Dear readers: Congress just killed the Social Security strategy known as "claim now, claim more later" that allowed married couples to boost their benefits by tens of thousands of dollars.
The changes, which were part of the budget deal signed into law last week, also eliminated the option of getting a lump-sum payout if you suspended an application for benefits and later changed your mind. Today's column will focus on those changes.
Dear Liz: My husband is 68 and drawing Social Security. I will be 62 in the spring and plan to retire. May I file for spousal benefits at 62 and delay filing for my benefits until my full retirement age of 66?
Even before Congress changed the rules, you would have had to wait until age 66 to file for a spousal benefit first if you wanted to switch to your own benefit later (typically when it maxes out at age 70).
When you apply for benefits before full retirement age, you are deemed to be applying for both spousal and your own benefits and essentially given the larger of the two. Only when you reached full retirement age did you have the option of filing a "restricted application" for spousal benefits only.
If you were just a few months older, you would still have that option.
Congress has eliminated restricted applications for people born after 1953.
People who are 62 and older before the end of this year will still be able to file a restricted application at 66 and get spousal benefits, but only if their partners are either receiving benefits or were able to "file and suspend" — to file an application and suspend it before May 1, 2016.
That's when the law's grace period ends, eliminating people's ability to file-and-suspend in order to trigger benefits for a spouse or child.
The potential payouts from using these two techniques, which together were called the "claim now, claim more later" strategy, were so great that advisors typically recommended that people tap their retirement accounts early if that was the only way they could delay their Social Security applications long enough to benefit.
Now that these strategies are off the table, people will need to take another look at their retirement strategies to see what makes sense.
In general, couples should try to maximize the larger of the two benefits they get, since that will be the amount the survivor has to live on.
Dear Liz: I am 65 years old and my wife is 63. We have enough savings so neither of us needs to start taking Social Security.
My plan is to file and suspend when my part-time job ends, which could happen starting a year from now. I believe my wife can file for spousal benefits then. Assuming we don't need the money but at the same time wish to maximize our benefits, what's the best way to proceed?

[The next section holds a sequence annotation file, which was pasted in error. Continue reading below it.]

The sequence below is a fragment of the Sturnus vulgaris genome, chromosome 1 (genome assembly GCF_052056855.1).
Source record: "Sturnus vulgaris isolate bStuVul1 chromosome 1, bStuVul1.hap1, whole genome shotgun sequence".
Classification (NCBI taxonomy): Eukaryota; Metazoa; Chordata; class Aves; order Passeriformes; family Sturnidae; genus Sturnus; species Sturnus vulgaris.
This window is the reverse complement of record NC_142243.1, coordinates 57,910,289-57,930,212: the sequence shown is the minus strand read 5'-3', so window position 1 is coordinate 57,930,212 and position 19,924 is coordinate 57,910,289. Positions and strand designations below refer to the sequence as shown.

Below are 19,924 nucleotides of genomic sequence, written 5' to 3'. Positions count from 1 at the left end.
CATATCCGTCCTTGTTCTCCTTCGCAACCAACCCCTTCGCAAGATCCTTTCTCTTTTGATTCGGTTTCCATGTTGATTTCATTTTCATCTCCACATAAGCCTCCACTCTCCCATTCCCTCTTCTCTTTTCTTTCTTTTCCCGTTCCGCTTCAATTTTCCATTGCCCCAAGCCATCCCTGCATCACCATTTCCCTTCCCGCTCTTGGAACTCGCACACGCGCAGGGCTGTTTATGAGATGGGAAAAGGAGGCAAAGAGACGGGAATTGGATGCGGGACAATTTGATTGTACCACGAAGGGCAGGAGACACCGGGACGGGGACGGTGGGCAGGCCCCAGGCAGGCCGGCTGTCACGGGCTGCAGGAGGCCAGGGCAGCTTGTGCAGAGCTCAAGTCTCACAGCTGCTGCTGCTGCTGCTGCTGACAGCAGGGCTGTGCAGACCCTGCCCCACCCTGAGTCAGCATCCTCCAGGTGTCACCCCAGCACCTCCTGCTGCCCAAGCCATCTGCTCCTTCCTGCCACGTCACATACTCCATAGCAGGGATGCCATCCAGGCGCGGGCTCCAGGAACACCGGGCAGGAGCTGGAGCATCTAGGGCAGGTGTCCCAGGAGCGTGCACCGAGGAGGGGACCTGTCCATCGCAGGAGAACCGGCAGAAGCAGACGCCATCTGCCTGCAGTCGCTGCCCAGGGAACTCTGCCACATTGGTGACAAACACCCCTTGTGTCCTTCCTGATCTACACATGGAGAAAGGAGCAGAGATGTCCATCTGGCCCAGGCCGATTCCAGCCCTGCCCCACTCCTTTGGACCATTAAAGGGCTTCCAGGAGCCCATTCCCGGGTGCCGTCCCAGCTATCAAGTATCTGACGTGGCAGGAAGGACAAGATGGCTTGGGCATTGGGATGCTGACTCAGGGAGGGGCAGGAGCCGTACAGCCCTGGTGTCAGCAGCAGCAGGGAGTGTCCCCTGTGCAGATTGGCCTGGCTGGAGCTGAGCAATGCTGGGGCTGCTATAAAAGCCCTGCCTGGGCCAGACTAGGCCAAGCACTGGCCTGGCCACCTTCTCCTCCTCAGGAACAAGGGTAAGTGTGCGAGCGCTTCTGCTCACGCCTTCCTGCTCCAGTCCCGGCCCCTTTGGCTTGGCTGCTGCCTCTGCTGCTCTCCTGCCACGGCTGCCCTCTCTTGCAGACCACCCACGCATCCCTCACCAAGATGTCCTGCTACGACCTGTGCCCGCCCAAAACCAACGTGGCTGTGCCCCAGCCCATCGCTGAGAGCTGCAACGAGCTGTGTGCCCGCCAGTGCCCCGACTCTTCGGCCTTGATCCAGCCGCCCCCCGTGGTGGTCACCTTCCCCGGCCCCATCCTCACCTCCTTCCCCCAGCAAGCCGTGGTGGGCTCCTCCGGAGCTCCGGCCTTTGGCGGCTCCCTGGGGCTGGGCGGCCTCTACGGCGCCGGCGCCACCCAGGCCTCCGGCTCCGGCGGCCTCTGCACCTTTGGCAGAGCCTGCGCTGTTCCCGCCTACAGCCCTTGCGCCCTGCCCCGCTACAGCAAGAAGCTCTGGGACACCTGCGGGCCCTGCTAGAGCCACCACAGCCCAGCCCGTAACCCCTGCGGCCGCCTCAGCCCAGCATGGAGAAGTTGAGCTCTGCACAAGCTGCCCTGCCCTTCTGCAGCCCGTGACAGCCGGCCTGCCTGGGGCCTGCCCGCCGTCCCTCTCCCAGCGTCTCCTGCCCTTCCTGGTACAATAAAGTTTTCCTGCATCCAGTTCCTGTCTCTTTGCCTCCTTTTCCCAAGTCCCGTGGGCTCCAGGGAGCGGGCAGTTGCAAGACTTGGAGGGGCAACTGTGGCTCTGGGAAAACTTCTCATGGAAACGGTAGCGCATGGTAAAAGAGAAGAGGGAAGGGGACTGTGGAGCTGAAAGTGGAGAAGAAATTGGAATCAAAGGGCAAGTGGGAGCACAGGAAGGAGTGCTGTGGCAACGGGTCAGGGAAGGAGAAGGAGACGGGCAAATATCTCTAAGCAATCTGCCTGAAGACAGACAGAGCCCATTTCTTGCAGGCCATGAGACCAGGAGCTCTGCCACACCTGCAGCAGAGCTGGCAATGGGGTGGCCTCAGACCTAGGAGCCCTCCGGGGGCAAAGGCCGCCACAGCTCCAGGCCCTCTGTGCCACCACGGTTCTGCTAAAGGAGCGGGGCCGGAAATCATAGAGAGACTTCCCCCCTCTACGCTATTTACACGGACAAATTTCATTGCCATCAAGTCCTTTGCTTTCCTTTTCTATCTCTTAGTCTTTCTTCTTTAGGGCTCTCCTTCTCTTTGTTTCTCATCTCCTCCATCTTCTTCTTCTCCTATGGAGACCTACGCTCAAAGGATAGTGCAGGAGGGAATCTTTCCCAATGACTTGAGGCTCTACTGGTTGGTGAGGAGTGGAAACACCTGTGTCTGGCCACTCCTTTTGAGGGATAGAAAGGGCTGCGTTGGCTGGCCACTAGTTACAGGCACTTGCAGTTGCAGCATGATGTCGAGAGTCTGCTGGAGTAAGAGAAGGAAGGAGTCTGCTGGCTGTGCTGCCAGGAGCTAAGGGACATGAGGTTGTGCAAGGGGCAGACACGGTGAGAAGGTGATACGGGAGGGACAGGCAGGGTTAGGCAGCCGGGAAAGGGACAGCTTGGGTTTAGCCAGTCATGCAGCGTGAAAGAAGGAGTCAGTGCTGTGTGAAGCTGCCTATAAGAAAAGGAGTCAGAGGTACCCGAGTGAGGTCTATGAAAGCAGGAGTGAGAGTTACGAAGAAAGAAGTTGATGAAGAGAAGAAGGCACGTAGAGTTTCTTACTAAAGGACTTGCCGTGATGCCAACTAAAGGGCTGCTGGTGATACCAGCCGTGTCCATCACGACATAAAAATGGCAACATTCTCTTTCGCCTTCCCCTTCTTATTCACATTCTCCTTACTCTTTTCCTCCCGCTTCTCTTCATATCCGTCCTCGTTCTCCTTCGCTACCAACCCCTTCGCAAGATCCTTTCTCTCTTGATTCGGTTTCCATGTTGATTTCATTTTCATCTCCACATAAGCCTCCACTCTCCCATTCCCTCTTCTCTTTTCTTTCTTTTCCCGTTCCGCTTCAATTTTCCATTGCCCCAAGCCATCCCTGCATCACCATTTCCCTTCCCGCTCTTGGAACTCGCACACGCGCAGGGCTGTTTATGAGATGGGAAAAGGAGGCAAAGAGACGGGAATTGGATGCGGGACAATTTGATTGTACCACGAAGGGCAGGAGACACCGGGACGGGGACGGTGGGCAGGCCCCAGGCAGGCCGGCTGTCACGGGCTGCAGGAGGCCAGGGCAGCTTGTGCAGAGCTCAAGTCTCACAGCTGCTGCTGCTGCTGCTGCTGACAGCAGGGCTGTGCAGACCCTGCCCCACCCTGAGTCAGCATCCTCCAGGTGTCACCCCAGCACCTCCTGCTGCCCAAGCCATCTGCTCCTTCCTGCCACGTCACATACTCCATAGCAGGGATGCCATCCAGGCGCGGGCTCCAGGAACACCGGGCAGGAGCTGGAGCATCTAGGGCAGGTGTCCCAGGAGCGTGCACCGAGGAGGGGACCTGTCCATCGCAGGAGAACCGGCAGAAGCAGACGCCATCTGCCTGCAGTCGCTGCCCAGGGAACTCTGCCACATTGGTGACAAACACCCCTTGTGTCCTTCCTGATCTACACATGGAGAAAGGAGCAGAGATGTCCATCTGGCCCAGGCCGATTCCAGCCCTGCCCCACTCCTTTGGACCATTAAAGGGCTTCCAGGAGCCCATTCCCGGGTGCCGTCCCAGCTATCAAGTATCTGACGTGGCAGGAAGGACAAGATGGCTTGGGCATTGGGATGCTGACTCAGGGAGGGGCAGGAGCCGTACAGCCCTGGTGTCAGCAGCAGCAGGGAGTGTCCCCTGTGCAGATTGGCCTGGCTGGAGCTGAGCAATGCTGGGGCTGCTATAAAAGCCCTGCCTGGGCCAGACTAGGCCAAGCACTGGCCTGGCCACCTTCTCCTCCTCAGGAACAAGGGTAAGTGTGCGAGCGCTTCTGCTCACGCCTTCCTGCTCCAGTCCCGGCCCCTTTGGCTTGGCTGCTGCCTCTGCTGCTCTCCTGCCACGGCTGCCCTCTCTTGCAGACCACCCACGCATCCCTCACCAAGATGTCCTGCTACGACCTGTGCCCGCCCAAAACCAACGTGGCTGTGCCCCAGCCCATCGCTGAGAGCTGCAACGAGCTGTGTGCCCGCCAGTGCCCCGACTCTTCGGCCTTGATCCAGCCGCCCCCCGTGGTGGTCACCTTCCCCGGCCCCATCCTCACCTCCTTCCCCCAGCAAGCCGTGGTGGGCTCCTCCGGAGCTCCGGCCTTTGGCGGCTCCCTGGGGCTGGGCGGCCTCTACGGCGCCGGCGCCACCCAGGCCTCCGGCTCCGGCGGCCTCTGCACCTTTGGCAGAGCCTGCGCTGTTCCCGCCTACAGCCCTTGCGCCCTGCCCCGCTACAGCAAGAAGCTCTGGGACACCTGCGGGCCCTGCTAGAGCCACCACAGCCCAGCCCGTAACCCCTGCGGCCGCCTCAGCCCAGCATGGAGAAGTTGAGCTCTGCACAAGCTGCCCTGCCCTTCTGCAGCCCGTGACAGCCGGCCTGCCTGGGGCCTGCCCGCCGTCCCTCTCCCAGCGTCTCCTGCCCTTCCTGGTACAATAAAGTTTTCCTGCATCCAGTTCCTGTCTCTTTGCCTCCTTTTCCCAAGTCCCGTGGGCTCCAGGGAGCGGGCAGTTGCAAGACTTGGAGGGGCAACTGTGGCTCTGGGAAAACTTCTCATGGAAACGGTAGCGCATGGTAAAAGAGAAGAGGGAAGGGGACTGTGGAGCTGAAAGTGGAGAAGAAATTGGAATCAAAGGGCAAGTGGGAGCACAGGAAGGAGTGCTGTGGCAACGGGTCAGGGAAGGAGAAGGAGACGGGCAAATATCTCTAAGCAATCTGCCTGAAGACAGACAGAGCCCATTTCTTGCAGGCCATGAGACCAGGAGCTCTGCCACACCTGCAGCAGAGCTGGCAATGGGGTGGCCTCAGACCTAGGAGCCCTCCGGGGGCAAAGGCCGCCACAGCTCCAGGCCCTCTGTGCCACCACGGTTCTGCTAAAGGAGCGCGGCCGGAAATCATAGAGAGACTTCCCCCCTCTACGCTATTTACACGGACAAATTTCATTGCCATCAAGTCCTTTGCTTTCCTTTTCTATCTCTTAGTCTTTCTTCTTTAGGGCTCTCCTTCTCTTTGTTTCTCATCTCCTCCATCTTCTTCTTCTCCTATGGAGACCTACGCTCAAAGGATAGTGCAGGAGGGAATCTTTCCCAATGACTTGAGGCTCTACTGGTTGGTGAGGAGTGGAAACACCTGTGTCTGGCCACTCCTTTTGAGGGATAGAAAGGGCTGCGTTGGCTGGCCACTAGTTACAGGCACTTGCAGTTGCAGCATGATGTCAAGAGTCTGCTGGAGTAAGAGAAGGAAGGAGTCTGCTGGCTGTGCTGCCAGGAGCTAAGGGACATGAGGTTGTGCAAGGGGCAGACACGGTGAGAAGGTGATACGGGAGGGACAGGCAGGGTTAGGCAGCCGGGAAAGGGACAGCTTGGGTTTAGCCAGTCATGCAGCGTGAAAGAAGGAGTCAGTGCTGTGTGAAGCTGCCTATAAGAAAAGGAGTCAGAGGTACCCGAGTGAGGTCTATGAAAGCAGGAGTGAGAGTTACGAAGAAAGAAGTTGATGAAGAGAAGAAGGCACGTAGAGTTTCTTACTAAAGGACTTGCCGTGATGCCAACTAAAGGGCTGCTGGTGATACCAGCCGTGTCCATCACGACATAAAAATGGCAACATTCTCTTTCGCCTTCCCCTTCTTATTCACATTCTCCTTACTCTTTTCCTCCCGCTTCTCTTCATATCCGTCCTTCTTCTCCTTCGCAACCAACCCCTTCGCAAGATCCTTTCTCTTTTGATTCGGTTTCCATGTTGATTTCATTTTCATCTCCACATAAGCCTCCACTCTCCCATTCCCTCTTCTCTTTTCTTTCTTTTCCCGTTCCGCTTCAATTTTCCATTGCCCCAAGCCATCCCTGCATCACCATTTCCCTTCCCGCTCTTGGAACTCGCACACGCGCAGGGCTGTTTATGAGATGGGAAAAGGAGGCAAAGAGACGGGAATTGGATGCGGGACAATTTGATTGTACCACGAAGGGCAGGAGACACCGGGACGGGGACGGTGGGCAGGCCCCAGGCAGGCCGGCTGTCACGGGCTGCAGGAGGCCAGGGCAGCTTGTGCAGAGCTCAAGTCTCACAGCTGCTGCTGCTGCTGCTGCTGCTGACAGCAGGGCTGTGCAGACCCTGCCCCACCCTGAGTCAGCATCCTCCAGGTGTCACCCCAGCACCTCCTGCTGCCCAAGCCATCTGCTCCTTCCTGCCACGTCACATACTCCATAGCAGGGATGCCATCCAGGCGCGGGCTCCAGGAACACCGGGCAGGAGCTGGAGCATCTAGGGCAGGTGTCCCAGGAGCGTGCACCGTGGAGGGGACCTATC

Answer: You may be one of the few couples who can still take advantage of the "claim now, claim more later" strategy, or at least the restricted application part.
If you'll turn 66 before May 1, you can file and then suspend your application. That will preserve your wife's ability to claim a spousal benefit when she turns 66 while allowing your own benefit to grow until it maxes out at age 70. Then she can switch to her own benefit at 70, if it's larger than her spousal benefit.
If you'll turn 66 after May 1, consider putting off your application until your wife turns 66. Once you start receiving benefits, she'll be able to file a restricted application for spousal benefits only and then switch to her own benefit at 70.
Another possibility is that you could be the spouse to file a restricted application, but your wife would need to start her benefits early, which could stunt the amount you get overall.
Consider using Social Security claiming strategy software to evaluate your options, but make sure it's been updated to reflect the recent changes.
At this point, most calculators seem to be using the old rules, although MaximizeMySocialSecurity.com, one of the leading options, promises to be updated by Nov. 16.
Dear Liz: I'm single and was never married long enough to qualify for spousal benefits. This change doesn't affect me, right?
Answer: Wrong. File-and-suspend also could function as a kind of insurance policy for people, whether they were married or single.
Those who wanted to maximize their benefits could file and suspend their applications at full retirement age. If they later changed their minds, they could get a lump-sum payout back to the date of those applications.
But not for long. That option won't be available to people who haven't filed and suspended before May 1.
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